Anti-terror efforts said to violate rights

GENEVA, Switzerland, Feb. 17 (UPI) -- Global counter-terrorism efforts have resulted in widespread negligence of human rights, a report by the Geneva-based International Commission of Jurists says.

The ICJ, a non-governmental international human-rights organization, released a report Monday criticizing the war on terror. The report said temporary counter-terrorism policies have largely become permanent practices for the United States, Europe and most countries engaged in combating terrorism. The report said many of the policies violate human rights, the ICJ reported.


The report, titled "Assessing Damage, Urging Action," reviews 16 hearings in more than 40 countries since the terrorist attacks on Sept. 11, 2001, and cites common practices like torture, secret detention and unfair trials, among other human-rights abuses that are in violation of international laws.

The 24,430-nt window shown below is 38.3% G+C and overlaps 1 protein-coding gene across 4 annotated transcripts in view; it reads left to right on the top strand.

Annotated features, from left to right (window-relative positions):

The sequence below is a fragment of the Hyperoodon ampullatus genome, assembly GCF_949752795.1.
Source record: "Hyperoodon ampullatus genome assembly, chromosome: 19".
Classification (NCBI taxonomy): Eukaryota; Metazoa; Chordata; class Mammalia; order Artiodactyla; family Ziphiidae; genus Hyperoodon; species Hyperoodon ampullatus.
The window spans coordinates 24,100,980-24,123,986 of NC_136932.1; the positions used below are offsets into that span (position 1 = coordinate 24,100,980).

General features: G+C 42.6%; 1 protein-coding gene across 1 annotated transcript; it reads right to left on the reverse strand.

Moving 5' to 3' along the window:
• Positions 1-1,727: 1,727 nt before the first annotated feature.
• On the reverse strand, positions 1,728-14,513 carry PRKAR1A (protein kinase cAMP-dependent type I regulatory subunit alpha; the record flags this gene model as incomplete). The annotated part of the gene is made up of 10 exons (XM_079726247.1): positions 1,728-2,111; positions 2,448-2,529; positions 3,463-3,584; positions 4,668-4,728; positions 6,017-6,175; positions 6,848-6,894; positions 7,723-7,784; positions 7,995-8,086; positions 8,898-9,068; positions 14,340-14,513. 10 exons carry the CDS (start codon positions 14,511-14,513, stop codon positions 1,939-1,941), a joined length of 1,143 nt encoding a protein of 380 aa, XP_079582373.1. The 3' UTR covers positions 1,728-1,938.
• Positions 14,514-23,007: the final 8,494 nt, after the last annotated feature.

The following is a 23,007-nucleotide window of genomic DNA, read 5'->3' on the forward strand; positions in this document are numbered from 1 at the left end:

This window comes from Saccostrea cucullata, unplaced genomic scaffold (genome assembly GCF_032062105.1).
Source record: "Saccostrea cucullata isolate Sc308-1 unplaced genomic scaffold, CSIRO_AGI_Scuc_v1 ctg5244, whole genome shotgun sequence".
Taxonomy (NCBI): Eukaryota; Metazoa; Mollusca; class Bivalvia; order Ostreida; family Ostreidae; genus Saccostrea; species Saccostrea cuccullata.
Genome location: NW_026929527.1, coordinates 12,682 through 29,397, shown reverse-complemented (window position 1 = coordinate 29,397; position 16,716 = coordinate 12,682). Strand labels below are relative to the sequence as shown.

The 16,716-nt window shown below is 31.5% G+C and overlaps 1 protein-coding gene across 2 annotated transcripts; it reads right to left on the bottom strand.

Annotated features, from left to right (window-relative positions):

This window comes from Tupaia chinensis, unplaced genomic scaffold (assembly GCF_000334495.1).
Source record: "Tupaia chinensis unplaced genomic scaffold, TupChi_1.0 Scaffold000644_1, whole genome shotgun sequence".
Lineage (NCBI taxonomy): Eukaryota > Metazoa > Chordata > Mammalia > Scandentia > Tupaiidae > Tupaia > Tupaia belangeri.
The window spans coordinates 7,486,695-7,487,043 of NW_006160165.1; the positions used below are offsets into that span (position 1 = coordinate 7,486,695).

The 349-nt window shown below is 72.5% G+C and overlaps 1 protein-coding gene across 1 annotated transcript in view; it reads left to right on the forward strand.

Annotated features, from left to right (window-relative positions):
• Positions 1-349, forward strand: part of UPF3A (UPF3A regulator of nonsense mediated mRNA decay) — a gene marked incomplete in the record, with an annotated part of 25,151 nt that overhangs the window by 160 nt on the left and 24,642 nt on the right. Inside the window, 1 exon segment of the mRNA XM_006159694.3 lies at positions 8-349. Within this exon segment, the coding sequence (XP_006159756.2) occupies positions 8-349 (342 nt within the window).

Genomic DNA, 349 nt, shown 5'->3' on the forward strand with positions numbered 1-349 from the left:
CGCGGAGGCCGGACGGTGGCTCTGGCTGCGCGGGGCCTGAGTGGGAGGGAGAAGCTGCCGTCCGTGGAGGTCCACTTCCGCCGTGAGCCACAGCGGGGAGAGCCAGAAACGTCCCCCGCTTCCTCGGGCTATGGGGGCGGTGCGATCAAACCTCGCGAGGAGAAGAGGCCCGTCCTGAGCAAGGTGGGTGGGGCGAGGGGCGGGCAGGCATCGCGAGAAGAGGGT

"Seven years after Sept. 11, it is time to take stock and to repeal abusive laws and policies enacted in recent years," Mary Robinson, ICJ president, said in a statement.

"Human rights and international humanitarian law provide a strong and flexible framework to address terrorist threats. It is now absolutely essential that all states restore their commitment to human rights and that the United Nations takes on a leadership role in this process. If we fail to act now, the damage to international law risks becoming permanent."


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